Amandla Stenberg Is the Voice of a Generation, so Listen Up

It’s nearly impossible to be anonymous in our hyper-connected world. While millennials have been flouted as early adopters of technology to a detrimental degree, Gen Zers were born into the age of digital media. They know that what gets published on the internet stays on the internet. That’s a fact of the 21st century that many young people have embraced, including actress, singer, and activist Amandla Stenberg. 

Stenberg is many things, but she’s certainly not your average starlet. The 22-year-old began her career with Disney at age 4 and burst onto the young Hollywood scene as Rue, the beloved tribute from District 11 in the first Hunger Games movie. More recently, Stenberg played Starr Carter in the fantastic 2018 adaptation of The Hate U Give, which garnered even more visibility for her as a voice of Gen Z and as an activist in the broader Black Lives Matter movement.

After a year of keeping busy behind the scenes amid the challenges of the COVID-19 pandemic, Stenberg is back in the spotlight, starring as Alana Beck in the film adaptation of Broadway smash hit Dear Evan Hansen. A confident, hyper-involved, type A valedictorian, Alana follows in the footsteps of Grease’s Patty Simcox and Election’s Tracy Flick—with a notable twist. Alana has always been played by a Black woman, as originated by Kristolyn Lloyd when the show debuted on Broadway in 2016. Stenberg considered this critical casting element as she stepped into the role. “Within the Black community, conversations about mental health are not normalized culturally,” she explains. “There’s a societal pressure to prove yourself, especially if you have the experience of being the person in your family to achieve upward mobility or the child who carries the responsibility in your family.” With this insight top of mind, Stenberg embraced the opportunity to dig deeper into her character’s psyche through song.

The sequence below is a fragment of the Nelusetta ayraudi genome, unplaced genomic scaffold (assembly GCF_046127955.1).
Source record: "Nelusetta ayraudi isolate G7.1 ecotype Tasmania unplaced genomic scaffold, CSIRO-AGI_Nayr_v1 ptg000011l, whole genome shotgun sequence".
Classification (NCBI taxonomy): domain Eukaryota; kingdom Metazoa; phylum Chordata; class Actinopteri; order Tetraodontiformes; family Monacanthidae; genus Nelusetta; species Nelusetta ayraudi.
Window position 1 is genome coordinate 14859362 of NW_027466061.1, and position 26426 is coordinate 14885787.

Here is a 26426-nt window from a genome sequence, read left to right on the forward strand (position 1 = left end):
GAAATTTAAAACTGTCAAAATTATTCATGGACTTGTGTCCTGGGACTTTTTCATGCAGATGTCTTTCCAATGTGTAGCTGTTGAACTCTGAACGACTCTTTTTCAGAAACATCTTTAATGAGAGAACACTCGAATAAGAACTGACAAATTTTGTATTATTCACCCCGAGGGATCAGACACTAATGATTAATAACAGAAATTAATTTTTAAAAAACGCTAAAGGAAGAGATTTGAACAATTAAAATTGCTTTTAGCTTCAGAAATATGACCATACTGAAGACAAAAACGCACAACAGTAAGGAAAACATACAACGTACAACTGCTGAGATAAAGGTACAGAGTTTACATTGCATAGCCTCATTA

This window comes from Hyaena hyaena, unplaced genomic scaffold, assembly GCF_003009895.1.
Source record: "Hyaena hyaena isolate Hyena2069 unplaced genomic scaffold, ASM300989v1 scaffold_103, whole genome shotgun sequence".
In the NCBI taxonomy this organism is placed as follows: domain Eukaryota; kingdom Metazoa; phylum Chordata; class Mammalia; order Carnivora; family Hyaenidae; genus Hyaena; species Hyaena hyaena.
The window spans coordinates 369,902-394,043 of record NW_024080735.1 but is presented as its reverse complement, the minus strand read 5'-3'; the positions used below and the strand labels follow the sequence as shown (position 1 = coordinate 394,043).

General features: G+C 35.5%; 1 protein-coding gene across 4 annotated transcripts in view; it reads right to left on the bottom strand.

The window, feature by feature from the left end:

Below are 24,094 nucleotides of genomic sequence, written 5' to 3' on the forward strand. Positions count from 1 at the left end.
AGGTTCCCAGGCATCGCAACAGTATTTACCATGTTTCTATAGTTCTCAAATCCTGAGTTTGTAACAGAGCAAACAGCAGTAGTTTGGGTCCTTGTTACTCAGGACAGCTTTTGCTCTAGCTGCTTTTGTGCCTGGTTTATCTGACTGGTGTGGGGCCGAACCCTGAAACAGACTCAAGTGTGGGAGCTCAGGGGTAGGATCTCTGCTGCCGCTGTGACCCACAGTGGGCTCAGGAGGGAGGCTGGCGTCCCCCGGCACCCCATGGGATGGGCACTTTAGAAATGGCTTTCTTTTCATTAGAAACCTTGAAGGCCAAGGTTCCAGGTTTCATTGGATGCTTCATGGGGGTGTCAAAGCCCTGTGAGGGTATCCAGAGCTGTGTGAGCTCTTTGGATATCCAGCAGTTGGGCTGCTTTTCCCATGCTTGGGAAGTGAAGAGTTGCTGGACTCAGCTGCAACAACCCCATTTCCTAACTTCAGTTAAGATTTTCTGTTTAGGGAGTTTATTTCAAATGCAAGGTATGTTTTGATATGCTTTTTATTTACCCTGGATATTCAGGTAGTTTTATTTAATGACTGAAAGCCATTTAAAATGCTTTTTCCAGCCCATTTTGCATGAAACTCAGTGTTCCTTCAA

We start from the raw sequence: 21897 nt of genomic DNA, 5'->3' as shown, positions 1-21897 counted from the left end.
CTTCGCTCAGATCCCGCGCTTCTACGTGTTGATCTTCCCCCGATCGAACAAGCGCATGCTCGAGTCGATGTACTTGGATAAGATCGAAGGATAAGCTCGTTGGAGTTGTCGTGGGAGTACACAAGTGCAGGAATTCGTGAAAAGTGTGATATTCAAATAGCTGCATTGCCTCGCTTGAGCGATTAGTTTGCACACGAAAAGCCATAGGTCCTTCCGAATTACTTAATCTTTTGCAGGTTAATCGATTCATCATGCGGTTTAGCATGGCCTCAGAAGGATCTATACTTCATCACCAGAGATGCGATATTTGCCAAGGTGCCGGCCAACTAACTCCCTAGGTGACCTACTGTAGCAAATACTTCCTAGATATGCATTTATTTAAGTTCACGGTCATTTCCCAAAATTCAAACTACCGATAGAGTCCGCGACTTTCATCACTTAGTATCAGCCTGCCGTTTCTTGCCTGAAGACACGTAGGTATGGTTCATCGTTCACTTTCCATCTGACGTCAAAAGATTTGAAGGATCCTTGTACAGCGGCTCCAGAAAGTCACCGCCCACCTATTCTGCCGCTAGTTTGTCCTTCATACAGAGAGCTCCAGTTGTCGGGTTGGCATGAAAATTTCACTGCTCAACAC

Alana’s presence is secondary in the stage performance, serving mostly as a vehicle for comic relief. However, fans of the original will be delighted by the new life that Stenberg breathes into her character with an expanded role and original solo. “I remember reading the script and already feeling very connected to her, thinking this girl is super cool and weird,” Stenberg divulges, noting that it was easy to draw parallels between the two. “I was a super–type A student,” she shares, “Like, really hard on myself and intensely academic. My grades felt like life and death for me.” In addition to the pressure of being a 21st-century teen, Stenberg had to contend with the pressures of coming of age in Hollywood, a double-edged sword hardly imaginable by the students in Dear Evan Hansen’s high school setting. 

Through close partnership with screenplay writer Steven Levenson and creators Benj Pasek and Justin Paul, Stenberg penned “The Anonymous Ones,” which reveals Beck’s internal struggle with anxiety, perfectionism, and climbing the ladder of success. “When I was cast, [Pasek and Paul] came to me pretty immediately and said, ‘We have this opportunity to expand this character on the screen and to explore her more. So who do you want her to be? What do you want to communicate through her?’ and invited me to collaborate on the song,” recalls Stenberg, who appreciated the ability to explore her character emotionally through the power of music.